So what happens to dopamine levels in our brains when playing on fixed odds betting terminals?
When something as unexpected as a big win during gambling happens, dopamine levels go through the roof.
This is because since we were young our brain has learnt the desire for money.  It has been engrained into our brain and because of the culture and system we live in; it often comes top of the list before food, sex and other actions of progression.

The problem with gambling (fruit machines and fixed odds betting terminals in particular) is that they disturb the cognitive functions of our brains, pretty much like a virus that infects a computers operating system.
Since Mr. X has had his big win, he probably hasn’t yet noticed that his brain has kept a track of his dopamine releases and has updated its records in order to have a better chance of survival.
Because a reward has been achieved and has been stamp-marked by the large surge of dopamine, his brain now registers gambling as a progressive action that is essential to his survival.

Usually in everyday life, actions that require the production of dopamine usually have  predictable outcomes.  Mr. X’s brain knows the pattern and releases small amounts of dopamine because it knows it’s on its way to a reward.
But often the reward doesn’t come for Mr. X so his brain is constantly producing excessive amounts of dopamine searching for the particular reward.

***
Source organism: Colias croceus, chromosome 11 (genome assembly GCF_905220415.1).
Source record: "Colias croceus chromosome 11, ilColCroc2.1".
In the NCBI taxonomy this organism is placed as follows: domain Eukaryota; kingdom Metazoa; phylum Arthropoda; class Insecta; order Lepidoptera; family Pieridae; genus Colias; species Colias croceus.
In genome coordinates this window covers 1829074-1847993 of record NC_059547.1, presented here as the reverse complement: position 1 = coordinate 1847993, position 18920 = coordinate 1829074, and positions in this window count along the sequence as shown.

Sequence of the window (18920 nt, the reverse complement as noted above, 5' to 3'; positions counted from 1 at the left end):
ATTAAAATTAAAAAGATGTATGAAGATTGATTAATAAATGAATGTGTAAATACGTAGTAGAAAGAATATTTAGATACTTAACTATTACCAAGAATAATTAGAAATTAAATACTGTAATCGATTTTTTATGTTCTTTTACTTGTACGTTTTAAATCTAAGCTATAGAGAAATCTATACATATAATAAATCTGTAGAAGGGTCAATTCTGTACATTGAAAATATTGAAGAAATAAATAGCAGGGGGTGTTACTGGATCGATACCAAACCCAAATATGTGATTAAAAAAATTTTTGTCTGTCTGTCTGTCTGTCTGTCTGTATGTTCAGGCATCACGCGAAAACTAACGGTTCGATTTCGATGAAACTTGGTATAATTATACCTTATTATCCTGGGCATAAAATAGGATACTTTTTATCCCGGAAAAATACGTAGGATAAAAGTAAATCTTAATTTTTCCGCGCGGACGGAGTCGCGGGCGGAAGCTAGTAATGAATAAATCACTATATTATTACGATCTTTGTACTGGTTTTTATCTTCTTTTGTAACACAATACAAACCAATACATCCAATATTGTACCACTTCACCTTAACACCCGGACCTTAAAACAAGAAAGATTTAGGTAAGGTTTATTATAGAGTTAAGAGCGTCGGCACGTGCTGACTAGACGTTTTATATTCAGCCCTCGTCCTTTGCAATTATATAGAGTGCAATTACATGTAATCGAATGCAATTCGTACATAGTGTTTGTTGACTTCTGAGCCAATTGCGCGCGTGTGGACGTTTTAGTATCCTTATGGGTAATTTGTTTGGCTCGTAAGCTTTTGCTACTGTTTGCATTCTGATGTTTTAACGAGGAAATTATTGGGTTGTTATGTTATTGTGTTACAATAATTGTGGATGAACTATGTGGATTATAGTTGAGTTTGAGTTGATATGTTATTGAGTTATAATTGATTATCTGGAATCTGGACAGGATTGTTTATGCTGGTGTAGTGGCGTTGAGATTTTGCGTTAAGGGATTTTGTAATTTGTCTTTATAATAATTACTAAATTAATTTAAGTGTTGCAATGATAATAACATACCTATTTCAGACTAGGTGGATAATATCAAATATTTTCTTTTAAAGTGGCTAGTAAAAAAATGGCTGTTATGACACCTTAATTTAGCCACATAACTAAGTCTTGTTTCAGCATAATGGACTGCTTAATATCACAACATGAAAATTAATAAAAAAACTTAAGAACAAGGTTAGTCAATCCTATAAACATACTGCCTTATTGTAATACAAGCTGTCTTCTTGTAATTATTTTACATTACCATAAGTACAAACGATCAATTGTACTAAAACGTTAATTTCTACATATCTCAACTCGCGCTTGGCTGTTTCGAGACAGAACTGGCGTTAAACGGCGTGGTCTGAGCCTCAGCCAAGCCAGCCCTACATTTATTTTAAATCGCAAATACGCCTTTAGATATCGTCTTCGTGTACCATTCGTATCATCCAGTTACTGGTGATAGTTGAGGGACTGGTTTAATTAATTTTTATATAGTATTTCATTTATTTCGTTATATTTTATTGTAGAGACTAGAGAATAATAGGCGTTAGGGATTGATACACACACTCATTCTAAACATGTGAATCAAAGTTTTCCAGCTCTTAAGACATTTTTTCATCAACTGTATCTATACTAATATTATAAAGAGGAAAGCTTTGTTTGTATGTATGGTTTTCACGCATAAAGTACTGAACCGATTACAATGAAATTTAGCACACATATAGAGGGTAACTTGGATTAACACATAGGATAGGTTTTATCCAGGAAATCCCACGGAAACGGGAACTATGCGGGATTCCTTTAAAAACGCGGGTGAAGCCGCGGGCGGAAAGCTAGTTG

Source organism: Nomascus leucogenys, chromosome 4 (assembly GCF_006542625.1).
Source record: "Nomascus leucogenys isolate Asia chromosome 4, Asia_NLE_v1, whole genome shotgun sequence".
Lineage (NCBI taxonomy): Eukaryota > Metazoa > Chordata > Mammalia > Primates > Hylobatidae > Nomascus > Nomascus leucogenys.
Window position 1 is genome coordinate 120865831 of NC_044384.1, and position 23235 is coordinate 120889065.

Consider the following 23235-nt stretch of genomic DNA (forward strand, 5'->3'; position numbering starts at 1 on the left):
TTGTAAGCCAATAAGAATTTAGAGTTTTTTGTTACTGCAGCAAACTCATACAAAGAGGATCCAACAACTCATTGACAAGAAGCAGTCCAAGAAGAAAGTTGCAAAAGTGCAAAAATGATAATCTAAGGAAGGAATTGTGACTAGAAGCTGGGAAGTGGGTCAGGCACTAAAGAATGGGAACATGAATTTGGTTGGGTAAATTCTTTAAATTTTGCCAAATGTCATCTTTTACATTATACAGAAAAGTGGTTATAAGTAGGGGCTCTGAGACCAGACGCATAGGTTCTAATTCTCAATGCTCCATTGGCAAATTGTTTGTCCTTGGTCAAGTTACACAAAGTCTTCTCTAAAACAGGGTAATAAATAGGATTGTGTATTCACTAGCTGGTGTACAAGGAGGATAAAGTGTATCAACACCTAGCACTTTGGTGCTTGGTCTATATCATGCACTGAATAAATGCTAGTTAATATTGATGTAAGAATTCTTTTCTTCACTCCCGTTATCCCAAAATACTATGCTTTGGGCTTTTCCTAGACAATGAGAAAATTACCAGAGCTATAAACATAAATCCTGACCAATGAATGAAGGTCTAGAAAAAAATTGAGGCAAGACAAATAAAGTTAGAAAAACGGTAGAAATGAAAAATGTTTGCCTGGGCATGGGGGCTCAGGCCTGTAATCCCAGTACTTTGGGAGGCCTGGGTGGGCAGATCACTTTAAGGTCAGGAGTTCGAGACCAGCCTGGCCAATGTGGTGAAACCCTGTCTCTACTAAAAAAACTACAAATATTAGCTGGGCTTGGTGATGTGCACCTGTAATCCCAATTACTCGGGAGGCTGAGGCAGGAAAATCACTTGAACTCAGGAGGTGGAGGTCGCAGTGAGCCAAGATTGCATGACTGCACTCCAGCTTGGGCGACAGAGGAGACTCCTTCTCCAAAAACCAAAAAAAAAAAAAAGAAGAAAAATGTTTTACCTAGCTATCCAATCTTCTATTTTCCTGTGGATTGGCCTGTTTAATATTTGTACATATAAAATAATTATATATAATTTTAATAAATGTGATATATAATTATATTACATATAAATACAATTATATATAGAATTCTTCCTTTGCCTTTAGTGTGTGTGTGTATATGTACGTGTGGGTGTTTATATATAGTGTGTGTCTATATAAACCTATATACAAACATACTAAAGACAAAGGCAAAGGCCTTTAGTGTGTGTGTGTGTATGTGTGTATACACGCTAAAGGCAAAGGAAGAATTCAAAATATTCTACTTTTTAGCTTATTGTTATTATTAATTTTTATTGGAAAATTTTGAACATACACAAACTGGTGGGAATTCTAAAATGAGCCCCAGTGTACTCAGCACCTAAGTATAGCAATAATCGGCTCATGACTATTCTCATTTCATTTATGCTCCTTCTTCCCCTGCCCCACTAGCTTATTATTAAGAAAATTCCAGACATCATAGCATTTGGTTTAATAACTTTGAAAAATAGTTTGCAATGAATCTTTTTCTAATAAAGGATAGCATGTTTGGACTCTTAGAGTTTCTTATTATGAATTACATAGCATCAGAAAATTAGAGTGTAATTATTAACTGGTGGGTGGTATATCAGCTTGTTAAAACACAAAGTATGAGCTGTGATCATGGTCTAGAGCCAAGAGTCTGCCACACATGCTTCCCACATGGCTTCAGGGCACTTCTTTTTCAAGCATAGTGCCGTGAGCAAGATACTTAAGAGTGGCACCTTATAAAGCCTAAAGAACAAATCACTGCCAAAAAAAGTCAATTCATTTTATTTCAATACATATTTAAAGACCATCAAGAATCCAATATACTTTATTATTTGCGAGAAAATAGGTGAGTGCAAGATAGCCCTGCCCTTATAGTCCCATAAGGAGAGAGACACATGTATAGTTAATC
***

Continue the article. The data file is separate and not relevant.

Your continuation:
This is what causes people to become glued to fixed odds betting terminals for hours on end in betting shops. It isn’t merely just because their conscious brain wants to win money, but more the fact that their subconscious is following an engrained pattern and will keep a person doing the required task until it achieves the reward that the pattern is linked with.

Because gamblers on fixed odds betting terminals can find themselves playing these machines for long periods of time without the brain getting its desired reward, these machines are very likely to cause extremely excessive use of dopamine in the brain.

Typical effects of a person with an addiction to fixed odds betting terminals may include: loss of self-esteem, lack of motivation (mainly due to gambling taking over the mind), anxiety, negative thinking (due to constant negative cycles of losing bets), stress, family breakdown, job loss or continuous  unemployment, learning difficulties and cognitive impairments,  including many  with symptoms similar to ADHD and bi-polar disorder.

Schizophrenia and many other mental health disorders are also linked with the excessive use of dopamine flooding the brain with symptoms, including hallucinations, delusion, disorganized speech,  loss of pleasure, lack of humour, inattention, and self-care deficits.

MP John Whittingdale is currently trying to help promote the gambling industry by making press releases to the media stating that gambling is a “leisurely entertaining” thing to do. He currently seems to be in support of the gambling industry pushing to be able to have twelve of these machines in a betting shop rather than the current limit allowed by law which is four.